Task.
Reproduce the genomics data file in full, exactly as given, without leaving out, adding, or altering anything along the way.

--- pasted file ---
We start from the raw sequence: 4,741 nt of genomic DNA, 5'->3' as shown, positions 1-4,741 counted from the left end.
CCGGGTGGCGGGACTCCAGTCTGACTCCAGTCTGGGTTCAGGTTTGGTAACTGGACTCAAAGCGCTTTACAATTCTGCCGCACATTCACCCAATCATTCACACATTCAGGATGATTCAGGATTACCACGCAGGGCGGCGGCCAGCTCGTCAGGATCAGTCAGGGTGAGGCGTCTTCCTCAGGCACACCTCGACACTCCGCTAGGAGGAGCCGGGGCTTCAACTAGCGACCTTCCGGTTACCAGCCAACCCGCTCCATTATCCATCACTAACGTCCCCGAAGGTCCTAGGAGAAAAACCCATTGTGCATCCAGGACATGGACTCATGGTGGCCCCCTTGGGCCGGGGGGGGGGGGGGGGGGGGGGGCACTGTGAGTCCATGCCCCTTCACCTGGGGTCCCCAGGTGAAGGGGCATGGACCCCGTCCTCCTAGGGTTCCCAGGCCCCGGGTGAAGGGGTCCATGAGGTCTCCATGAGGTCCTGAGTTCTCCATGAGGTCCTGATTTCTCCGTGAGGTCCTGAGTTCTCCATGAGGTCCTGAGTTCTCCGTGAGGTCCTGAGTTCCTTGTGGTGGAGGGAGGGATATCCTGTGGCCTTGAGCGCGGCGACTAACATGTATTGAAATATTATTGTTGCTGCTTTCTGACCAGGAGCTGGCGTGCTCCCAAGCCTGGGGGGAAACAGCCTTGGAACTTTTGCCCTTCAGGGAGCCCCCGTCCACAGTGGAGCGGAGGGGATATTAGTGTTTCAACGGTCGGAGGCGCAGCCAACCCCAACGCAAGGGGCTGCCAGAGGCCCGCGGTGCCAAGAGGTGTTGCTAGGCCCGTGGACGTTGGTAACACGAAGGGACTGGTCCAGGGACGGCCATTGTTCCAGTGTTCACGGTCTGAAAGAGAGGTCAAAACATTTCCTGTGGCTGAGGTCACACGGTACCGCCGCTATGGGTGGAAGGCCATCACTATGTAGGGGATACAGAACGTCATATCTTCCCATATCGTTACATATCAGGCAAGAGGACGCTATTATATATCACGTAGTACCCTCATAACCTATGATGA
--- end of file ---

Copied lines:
We start from the raw sequence: 4,741 nt of genomic DNA, 5'->3' as shown, positions 1-4,741 counted from the left end.
CCGGGTGGCGGGACTCCAGTCTGACTCCAGTCTGGGTTCAGGTTTGGTAACTGGACTCAAAGCGCTTTACAATTCTGCCGCACATTCACCCAATCATTCACACATTCAGGATGATTCAGGATTACCACGCAGGGCGGCGGCCAGCTCGTCAGGATCAGTCAGGGTGAGGCGTCTTCCTCAGGCACACCTCGACACTCCGCTAGGAGGAGCCGGGGCTTCAACTAGCGACCTTCCGGTTACCAGCCAACCCGCTCCATTATCCATCACTAACGTCCCCGAAGGTCCTAGGAGAAAAACCCATTGTGCATCCAGGACATGGACTCATGGTGGCCCCCTTGGGCCGGGGGGGGGGGGGGGGGGGGGGGCACTGTGAGTCCATGCCCCTTCACCTGGGGTCCCCAGGTGAAGGGGCATGGACCCCGTCCTCCTAGGGTTCCCAGGCCCCGGGTGAAGGGGTCCATGAGGTCTCCATGAGGTCCTGAGTTCTCCATGAGGTCCTGATTTCTCCGTGAGGTCCTGAGTTCTCCATGAGGTCCTGAGTTCTCCGTGAGGTCCTGAGTTCCTTGTGGTGGAGGGAGGGATATCCTGTGGCCTTGAGCGCGGCGACTAACATGTATTGAAATATTATTGTTGCTGCTTTCTGACCAGGAGCTGGCGTGCTCCCAAGCCTGGGGGGAAACAGCCTTGGAACTTTTGCCCTTCAGGGAGCCCCCGTCCACAGTGGAGCGGAGGGGATATTAGTGTTTCAACGGTCGGAGGCGCAGCCAACCCCAACGCAAGGGGCTGCCAGAGGCCCGCGGTGCCAAGAGGTGTTGCTAGGCCCGTGGACGTTGGTAACACGAAGGGACTGGTCCAGGGACGGCCATTGTTCCAGTGTTCACGGTCTGAAAGAGAGGTCAAAACATTTCCTGTGGCTGAGGTCACACGGTACCGCCGCTATGGGTGGAAGGCCATCACTATGTAGGGGATACAGAACGTCATATCTTCCCATATCGTTACATATCAGGCAAGAGGACGCTATTATATATCACGTAGTACCCTCATAACCTATGATGA